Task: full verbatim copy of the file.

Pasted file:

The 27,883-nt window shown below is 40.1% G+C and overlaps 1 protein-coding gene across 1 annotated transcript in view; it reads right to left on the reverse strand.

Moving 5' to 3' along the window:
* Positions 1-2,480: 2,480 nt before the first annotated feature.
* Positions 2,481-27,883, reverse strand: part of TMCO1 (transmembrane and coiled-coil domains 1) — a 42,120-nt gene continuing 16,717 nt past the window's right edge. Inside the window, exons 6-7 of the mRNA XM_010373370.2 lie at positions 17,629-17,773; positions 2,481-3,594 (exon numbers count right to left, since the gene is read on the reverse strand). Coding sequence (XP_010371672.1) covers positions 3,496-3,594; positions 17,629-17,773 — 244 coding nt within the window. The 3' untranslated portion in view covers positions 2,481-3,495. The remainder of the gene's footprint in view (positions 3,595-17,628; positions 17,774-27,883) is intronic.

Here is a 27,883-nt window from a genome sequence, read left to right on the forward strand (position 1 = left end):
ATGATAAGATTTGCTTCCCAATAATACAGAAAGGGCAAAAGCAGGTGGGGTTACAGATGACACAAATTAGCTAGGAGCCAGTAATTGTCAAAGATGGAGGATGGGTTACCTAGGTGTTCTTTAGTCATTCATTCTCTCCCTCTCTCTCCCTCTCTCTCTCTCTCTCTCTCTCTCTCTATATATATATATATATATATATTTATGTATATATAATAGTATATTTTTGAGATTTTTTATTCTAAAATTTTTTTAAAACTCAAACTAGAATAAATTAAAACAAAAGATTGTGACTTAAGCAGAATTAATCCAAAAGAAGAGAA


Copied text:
The 27,883-nt window shown below is 40.1% G+C and overlaps 1 protein-coding gene across 1 annotated transcript in view; it reads right to left on the reverse strand.

Moving 5' to 3' along the window:
* Positions 1-2,480: 2,480 nt before the first annotated feature.
* Positions 2,481-27,883, reverse strand: part of TMCO1 (transmembrane and coiled-coil domains 1) — a 42,120-nt gene continuing 16,717 nt past the window's right edge. Inside the window, exons 6-7 of the mRNA XM_010373370.2 lie at positions 17,629-17,773; positions 2,481-3,594 (exon numbers count right to left, since the gene is read on the reverse strand). Coding sequence (XP_010371672.1) covers positions 3,496-3,594; positions 17,629-17,773 — 244 coding nt within the window. The 3' untranslated portion in view covers positions 2,481-3,495. The remainder of the gene's footprint in view (positions 3,595-17,628; positions 17,774-27,883) is intronic.

Here is a 27,883-nt window from a genome sequence, read left to right on the forward strand (position 1 = left end):
ATGATAAGATTTGCTTCCCAATAATACAGAAAGGGCAAAAGCAGGTGGGGTTACAGATGACACAAATTAGCTAGGAGCCAGTAATTGTCAAAGATGGAGGATGGGTTACCTAGGTGTTCTTTAGTCATTCATTCTCTCCCTCTCTCTCCCTCTCTCTCTCTCTCTCTCTCTCTCTCTATATATATATATATATATATATTTATGTATATATAATAGTATATTTTTGAGATTTTTTATTCTAAAATTTTTTTAAAACTCAAACTAGAATAAATTAAAACAAAAGATTGTGACTTAAGCAGAATTAATCCAAAAGAAGAGAA